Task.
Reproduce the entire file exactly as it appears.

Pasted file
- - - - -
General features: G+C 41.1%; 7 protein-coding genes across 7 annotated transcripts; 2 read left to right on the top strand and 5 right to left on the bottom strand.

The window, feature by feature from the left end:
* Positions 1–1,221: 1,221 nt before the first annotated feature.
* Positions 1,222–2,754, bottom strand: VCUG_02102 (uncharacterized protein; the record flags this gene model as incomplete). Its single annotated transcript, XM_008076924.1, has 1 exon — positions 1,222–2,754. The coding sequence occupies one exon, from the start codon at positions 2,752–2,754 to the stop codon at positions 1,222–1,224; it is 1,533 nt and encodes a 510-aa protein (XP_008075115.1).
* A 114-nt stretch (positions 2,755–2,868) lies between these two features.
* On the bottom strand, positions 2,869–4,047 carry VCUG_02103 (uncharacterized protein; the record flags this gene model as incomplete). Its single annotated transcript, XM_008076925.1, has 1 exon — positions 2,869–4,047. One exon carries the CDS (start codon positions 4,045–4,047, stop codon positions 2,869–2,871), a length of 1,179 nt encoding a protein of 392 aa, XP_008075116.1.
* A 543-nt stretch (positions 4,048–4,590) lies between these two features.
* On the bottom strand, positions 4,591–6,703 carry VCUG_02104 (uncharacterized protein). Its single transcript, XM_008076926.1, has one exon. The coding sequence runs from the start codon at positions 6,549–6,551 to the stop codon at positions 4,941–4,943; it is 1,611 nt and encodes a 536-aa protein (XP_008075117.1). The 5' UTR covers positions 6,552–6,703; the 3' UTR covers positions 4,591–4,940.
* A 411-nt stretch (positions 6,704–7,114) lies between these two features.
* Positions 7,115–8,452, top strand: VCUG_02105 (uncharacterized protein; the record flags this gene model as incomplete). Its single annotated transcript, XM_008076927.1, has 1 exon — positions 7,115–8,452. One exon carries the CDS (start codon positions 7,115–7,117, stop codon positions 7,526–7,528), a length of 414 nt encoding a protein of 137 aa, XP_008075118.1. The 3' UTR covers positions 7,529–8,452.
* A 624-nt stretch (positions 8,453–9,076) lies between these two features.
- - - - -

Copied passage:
General features: G+C 41.1%; 7 protein-coding genes across 7 annotated transcripts; 2 read left to right on the top strand and 5 right to left on the bottom strand.

The window, feature by feature from the left end:
* Positions 1–1,221: 1,221 nt before the first annotated feature.
* Positions 1,222–2,754, bottom strand: VCUG_02102 (uncharacterized protein; the record flags this gene model as incomplete). Its single annotated transcript, XM_008076924.1, has 1 exon — positions 1,222–2,754. The coding sequence occupies one exon, from the start codon at positions 2,752–2,754 to the stop codon at positions 1,222–1,224; it is 1,533 nt and encodes a 510-aa protein (XP_008075115.1).
* A 114-nt stretch (positions 2,755–2,868) lies between these two features.
* On the bottom strand, positions 2,869–4,047 carry VCUG_02103 (uncharacterized protein; the record flags this gene model as incomplete). Its single annotated transcript, XM_008076925.1, has 1 exon — positions 2,869–4,047. One exon carries the CDS (start codon positions 4,045–4,047, stop codon positions 2,869–2,871), a length of 1,179 nt encoding a protein of 392 aa, XP_008075116.1.
* A 543-nt stretch (positions 4,048–4,590) lies between these two features.
* On the bottom strand, positions 4,591–6,703 carry VCUG_02104 (uncharacterized protein). Its single transcript, XM_008076926.1, has one exon. The coding sequence runs from the start codon at positions 6,549–6,551 to the stop codon at positions 4,941–4,943; it is 1,611 nt and encodes a 536-aa protein (XP_008075117.1). The 5' UTR covers positions 6,552–6,703; the 3' UTR covers positions 4,591–4,940.
* A 411-nt stretch (positions 6,704–7,114) lies between these two features.
* Positions 7,115–8,452, top strand: VCUG_02105 (uncharacterized protein; the record flags this gene model as incomplete). Its single annotated transcript, XM_008076927.1, has 1 exon — positions 7,115–8,452. One exon carries the CDS (start codon positions 7,115–7,117, stop codon positions 7,526–7,528), a length of 414 nt encoding a protein of 137 aa, XP_008075118.1. The 3' UTR covers positions 7,529–8,452.
* A 624-nt stretch (positions 8,453–9,076) lies between these two features.